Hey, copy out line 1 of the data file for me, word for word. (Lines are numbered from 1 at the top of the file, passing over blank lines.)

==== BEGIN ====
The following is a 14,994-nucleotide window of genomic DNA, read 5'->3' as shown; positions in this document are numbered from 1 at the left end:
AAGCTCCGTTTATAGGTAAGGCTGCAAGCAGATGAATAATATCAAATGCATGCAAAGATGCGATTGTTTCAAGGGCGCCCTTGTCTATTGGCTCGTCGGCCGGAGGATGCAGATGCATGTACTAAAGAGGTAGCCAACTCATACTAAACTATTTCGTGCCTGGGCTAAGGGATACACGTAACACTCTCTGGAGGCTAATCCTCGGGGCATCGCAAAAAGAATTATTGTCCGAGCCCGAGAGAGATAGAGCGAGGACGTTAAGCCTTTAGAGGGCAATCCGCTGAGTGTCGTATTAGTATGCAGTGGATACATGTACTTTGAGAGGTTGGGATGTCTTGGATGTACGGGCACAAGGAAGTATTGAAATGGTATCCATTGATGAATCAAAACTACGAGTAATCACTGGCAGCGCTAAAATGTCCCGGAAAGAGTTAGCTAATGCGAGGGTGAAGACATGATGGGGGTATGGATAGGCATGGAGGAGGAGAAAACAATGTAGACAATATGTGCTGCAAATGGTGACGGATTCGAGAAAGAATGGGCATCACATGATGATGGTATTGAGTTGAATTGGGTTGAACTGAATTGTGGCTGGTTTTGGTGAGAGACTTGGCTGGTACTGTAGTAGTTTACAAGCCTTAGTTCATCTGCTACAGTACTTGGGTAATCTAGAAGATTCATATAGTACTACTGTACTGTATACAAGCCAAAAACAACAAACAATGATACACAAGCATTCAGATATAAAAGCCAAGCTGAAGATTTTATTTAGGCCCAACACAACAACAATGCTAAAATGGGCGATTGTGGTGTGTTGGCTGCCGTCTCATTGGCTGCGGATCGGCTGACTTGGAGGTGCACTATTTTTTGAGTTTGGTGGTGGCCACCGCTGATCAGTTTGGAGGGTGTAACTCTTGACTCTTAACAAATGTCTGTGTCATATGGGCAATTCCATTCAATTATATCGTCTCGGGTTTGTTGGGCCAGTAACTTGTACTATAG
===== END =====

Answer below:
The following is a 14,994-nucleotide window of genomic DNA, read 5'->3' as shown; positions in this document are numbered from 1 at the left end: